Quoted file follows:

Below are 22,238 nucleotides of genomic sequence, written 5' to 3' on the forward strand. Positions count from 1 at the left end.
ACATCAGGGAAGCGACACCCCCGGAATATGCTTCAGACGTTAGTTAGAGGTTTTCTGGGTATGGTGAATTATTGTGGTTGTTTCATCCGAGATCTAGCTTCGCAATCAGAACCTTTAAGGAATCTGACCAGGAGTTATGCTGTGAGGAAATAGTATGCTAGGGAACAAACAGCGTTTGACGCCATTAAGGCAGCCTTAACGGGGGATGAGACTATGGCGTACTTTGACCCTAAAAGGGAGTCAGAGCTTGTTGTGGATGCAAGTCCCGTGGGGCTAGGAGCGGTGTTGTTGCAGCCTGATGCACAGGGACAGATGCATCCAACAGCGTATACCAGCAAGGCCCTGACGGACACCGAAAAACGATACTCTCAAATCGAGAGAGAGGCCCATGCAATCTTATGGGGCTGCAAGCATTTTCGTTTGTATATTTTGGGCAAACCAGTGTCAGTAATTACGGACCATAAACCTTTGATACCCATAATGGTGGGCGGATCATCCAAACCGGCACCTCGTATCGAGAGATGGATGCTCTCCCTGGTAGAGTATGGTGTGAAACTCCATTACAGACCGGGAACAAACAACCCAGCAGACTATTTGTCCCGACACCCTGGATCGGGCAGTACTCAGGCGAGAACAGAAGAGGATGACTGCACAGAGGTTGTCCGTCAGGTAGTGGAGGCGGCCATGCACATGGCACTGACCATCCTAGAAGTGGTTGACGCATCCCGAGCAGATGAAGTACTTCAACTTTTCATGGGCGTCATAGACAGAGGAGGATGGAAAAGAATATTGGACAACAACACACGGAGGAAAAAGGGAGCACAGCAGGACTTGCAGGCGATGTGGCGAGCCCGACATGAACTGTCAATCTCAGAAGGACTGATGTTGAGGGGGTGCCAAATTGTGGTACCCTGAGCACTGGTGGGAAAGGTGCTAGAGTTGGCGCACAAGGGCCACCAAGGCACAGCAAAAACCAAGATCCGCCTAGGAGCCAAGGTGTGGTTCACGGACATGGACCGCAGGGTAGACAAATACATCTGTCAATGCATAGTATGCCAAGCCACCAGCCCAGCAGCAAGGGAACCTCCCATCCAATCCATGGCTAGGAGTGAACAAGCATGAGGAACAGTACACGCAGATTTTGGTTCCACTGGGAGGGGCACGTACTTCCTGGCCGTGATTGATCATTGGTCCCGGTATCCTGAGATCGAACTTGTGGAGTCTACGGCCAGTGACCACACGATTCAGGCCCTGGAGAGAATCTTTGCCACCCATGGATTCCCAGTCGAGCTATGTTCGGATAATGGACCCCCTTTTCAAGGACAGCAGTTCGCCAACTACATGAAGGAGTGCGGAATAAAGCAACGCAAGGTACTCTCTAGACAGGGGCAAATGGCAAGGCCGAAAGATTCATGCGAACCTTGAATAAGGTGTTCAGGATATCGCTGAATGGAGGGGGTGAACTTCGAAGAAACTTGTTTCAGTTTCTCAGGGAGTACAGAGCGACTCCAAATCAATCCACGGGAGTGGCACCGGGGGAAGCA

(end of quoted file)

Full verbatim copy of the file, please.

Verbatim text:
Below are 22,238 nucleotides of genomic sequence, written 5' to 3' on the forward strand. Positions count from 1 at the left end.
ACATCAGGGAAGCGACACCCCCGGAATATGCTTCAGACGTTAGTTAGAGGTTTTCTGGGTATGGTGAATTATTGTGGTTGTTTCATCCGAGATCTAGCTTCGCAATCAGAACCTTTAAGGAATCTGACCAGGAGTTATGCTGTGAGGAAATAGTATGCTAGGGAACAAACAGCGTTTGACGCCATTAAGGCAGCCTTAACGGGGGATGAGACTATGGCGTACTTTGACCCTAAAAGGGAGTCAGAGCTTGTTGTGGATGCAAGTCCCGTGGGGCTAGGAGCGGTGTTGTTGCAGCCTGATGCACAGGGACAGATGCATCCAACAGCGTATACCAGCAAGGCCCTGACGGACACCGAAAAACGATACTCTCAAATCGAGAGAGAGGCCCATGCAATCTTATGGGGCTGCAAGCATTTTCGTTTGTATATTTTGGGCAAACCAGTGTCAGTAATTACGGACCATAAACCTTTGATACCCATAATGGTGGGCGGATCATCCAAACCGGCACCTCGTATCGAGAGATGGATGCTCTCCCTGGTAGAGTATGGTGTGAAACTCCATTACAGACCGGGAACAAACAACCCAGCAGACTATTTGTCCCGACACCCTGGATCGGGCAGTACTCAGGCGAGAACAGAAGAGGATGACTGCACAGAGGTTGTCCGTCAGGTAGTGGAGGCGGCCATGCACATGGCACTGACCATCCTAGAAGTGGTTGACGCATCCCGAGCAGATGAAGTACTTCAACTTTTCATGGGCGTCATAGACAGAGGAGGATGGAAAAGAATATTGGACAACAACACACGGAGGAAAAAGGGAGCACAGCAGGACTTGCAGGCGATGTGGCGAGCCCGACATGAACTGTCAATCTCAGAAGGACTGATGTTGAGGGGGTGCCAAATTGTGGTACCCTGAGCACTGGTGGGAAAGGTGCTAGAGTTGGCGCACAAGGGCCACCAAGGCACAGCAAAAACCAAGATCCGCCTAGGAGCCAAGGTGTGGTTCACGGACATGGACCGCAGGGTAGACAAATACATCTGTCAATGCATAGTATGCCAAGCCACCAGCCCAGCAGCAAGGGAACCTCCCATCCAATCCATGGCTAGGAGTGAACAAGCATGAGGAACAGTACACGCAGATTTTGGTTCCACTGGGAGGGGCACGTACTTCCTGGCCGTGATTGATCATTGGTCCCGGTATCCTGAGATCGAACTTGTGGAGTCTACGGCCAGTGACCACACGATTCAGGCCCTGGAGAGAATCTTTGCCACCCATGGATTCCCAGTCGAGCTATGTTCGGATAATGGACCCCCTTTTCAAGGACAGCAGTTCGCCAACTACATGAAGGAGTGCGGAATAAAGCAACGCAAGGTACTCTCTAGACAGGGGCAAATGGCAAGGCCGAAAGATTCATGCGAACCTTGAATAAGGTGTTCAGGATATCGCTGAATGGAGGGGGTGAACTTCGAAGAAACTTGTTTCAGTTTCTCAGGGAGTACAGAGCGACTCCAAATCAATCCACGGGAGTGGCACCGGGGGAAGCA